TURANGA Health medical staff and kaiāwhina stranded behind closed roads west of Gisborne in June continued to look after unwell whānau during the state of emergency.
“On the ground decision-making is vital during these times and we had the right people in the right places to help whānau who were most unwell,” says the health organisation’s chief executive Reweti Ropiha.
After a period of intense rain a state of emergency was declared in Tairāwhiti on Thursday 22 June. Flooding, slips, and dropouts closed dozens of rural roads as well as State Highway 2 west out of Gisborne. Te Karaka whānau were evacuated, Whatatutu residents were cut off, and Otoko Hill sustained major damage.
A number of Turanga Health staff were trapped behind the damaged roads including primary care kaiwhakahaere Bobbie Cameron in Whatatutu, community coordinator Mary Fisher in Matawai, and Waikohu Health Centre nurse practitioner Kylie Morresey in Kanakanaia Rd. With support from other Turanga Health nurses and kaiāwhina they all continued to work.
Heeding the early severe weather warnings, Waikohu Health Centre nurse practitioner Kylie Morresey and nurse Vinessa Taylor cleared the next day’s patient list with phone calls. Then they stocked their trucks with mobile nursing equipment including medication, inhalers, dressings, and oxygen and headed to their respective homes to wait out the storm.
Once the rain hit, Whatatutu-based nurses Bobbie and Vinessa, and kaiāwhina Layton Noanoa and Leslie Puketapu, were part of an iwi welfare response hub based out of Mangatu Marae. The Turanga Health staff did door-to-door checks on Whatatutu locals. “We’d keep them up to date with the situation and see if they needed any support or medicine,” says Bobbie. Layton maintained a database with names of who had received support and fed the information to the civil defense team operating out of Te Karaka Area School.
Practice nurse Vinessa was particularly concerned with a potential loss of power and the impact that would have on patients who rely on dialysis and oxygen machines. “They are the sickest people out here, but I know them well because I work at the Health Centre. Turanga Health is really responsive. It’s great.”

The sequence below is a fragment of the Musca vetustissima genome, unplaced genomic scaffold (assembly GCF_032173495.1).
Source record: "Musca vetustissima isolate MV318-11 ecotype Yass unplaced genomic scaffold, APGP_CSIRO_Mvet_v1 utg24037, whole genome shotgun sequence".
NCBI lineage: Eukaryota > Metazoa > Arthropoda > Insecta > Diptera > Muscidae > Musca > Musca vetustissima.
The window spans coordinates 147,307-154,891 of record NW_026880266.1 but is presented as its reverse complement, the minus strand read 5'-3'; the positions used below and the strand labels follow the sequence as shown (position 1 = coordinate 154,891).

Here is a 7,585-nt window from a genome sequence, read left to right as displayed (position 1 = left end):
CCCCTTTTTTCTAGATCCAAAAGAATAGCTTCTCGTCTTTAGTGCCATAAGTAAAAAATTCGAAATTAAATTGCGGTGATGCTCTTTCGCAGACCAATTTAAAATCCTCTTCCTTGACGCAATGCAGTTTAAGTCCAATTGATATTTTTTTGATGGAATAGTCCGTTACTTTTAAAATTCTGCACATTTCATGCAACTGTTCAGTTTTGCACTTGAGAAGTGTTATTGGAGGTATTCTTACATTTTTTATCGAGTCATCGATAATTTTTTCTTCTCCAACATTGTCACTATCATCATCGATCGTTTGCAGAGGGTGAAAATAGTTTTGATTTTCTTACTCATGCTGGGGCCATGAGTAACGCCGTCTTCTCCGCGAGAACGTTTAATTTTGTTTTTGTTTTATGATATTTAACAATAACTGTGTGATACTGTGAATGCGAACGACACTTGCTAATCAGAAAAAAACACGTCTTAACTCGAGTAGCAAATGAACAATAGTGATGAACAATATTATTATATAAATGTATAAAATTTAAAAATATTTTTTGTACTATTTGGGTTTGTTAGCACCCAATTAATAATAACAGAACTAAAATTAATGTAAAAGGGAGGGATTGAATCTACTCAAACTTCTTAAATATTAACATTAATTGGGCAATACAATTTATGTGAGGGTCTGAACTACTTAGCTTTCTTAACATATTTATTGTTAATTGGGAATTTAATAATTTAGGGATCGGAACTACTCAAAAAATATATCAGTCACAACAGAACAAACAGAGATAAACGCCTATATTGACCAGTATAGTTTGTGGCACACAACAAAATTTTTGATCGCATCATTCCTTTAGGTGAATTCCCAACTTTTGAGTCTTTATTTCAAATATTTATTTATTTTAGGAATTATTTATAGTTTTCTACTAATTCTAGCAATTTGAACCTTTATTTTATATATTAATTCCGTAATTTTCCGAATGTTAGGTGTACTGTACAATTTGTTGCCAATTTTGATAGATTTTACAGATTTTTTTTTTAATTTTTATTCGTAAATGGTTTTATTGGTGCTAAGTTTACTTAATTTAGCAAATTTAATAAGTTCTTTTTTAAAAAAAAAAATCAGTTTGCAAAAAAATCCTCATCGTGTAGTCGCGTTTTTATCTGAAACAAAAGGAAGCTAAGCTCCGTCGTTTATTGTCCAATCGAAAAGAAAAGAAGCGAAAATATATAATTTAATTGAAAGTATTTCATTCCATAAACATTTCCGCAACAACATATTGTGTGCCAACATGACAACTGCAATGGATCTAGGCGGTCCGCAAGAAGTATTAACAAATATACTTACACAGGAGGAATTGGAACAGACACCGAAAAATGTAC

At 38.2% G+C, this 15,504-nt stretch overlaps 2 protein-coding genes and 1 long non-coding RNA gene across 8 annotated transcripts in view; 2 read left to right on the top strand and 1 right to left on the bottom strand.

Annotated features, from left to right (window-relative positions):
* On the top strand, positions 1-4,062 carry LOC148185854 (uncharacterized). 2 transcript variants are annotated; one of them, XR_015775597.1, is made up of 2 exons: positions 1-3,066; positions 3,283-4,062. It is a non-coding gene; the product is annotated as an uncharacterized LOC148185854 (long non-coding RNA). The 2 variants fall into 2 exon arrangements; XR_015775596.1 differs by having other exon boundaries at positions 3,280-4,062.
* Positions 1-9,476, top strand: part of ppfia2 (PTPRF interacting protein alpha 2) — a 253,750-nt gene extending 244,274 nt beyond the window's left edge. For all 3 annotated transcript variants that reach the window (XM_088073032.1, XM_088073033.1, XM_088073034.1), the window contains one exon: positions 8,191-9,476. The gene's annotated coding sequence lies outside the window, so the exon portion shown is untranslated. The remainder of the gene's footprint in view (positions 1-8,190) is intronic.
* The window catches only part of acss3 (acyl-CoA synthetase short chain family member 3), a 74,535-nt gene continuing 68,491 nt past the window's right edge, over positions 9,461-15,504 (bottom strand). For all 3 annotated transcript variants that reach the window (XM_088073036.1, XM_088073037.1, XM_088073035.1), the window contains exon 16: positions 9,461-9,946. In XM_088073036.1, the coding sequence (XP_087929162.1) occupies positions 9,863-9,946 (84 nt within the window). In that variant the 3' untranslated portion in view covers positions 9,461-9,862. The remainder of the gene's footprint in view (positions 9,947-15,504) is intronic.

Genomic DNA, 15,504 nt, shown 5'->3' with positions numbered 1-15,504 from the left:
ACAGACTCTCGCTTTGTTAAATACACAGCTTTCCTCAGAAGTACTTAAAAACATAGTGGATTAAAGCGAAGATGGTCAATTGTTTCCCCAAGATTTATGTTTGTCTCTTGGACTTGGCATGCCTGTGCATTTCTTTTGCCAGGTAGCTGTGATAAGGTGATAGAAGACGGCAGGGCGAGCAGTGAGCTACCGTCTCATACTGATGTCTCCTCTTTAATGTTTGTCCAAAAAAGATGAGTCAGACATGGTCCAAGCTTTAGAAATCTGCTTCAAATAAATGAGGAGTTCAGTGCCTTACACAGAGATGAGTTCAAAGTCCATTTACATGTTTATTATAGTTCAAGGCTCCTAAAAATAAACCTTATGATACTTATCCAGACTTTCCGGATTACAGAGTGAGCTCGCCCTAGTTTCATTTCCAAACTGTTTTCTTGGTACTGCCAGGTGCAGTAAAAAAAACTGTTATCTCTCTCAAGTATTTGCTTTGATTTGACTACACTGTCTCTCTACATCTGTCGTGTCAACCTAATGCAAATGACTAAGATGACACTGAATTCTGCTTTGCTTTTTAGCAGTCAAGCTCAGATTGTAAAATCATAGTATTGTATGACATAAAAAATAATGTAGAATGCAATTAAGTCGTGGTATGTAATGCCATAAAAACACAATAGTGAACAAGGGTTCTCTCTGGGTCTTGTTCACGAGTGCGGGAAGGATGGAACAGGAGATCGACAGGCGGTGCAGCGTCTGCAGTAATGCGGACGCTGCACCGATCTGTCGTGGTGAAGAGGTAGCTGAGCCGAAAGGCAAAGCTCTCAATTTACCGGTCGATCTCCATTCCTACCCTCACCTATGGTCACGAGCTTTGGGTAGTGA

Bobbie says the lessons learned from Cyclone Gabrielle in February, and a recent emergency planning exercise, meant Whatatutu was as prepared as it could be. “Everyone worked in really well.”
Kylie was trapped in Kanakanaia Rd. As a nurse practitioner with some of the same authorisations as a doctor, Kylie can prescribe medicine. As Bobbie and Vinessa assessed patients they could ring Kylie who could then prescribe medicine over the phone. “Living in the community and being a prescriber when roads are closed is a huge benefit,” says Kylie. “People were still being treated even though they were isolated.”
Further up broken State Highway 2, community coordinator Mary Fisher from Matawai, faced challenges opening a drop-in nurse clinic at Matawai Memorial Hall. Mary helped whānau who needed dressings and checkups and was a friendly face to anyone who was worried. But just getting to Matawai village was arduous. Mary’s husband used a tractor to punch through slips near her home. Then she had to walk one kilometre to a car she’d stashed further down the slushy road. “It’s just what we’ve got used to,” says Mary. Once out and about, Mary also visited vulnerable whānau in the area.
“The whole thing had an element of de ja vu about it,” admits Reweti. “We took all our learnings from the previous emergencies. I’m proud of how our rural staff seamlessly mobilised into action. It’s a vital reminder of the value of Turanga Health’s depth of professionalism and geographic spread.”
TURANGA Health administered nearly 10 percent of the country’s total Covid booster immunisations in four hours during one day in Patutahi in April.
Community providers are leading the charge for immunisation, says Turanga Health chief executive Reweti Ropiha. “No appointments, no queues, close to home, and all with a friendly face.”
Turanga Health has led the region in its winter preparedness by taking its vaccination drive-through events around the rohe since April. Whānau can get Covid-19, influenza, childhood, and hapū wahine vaccinations at the one-stop venues.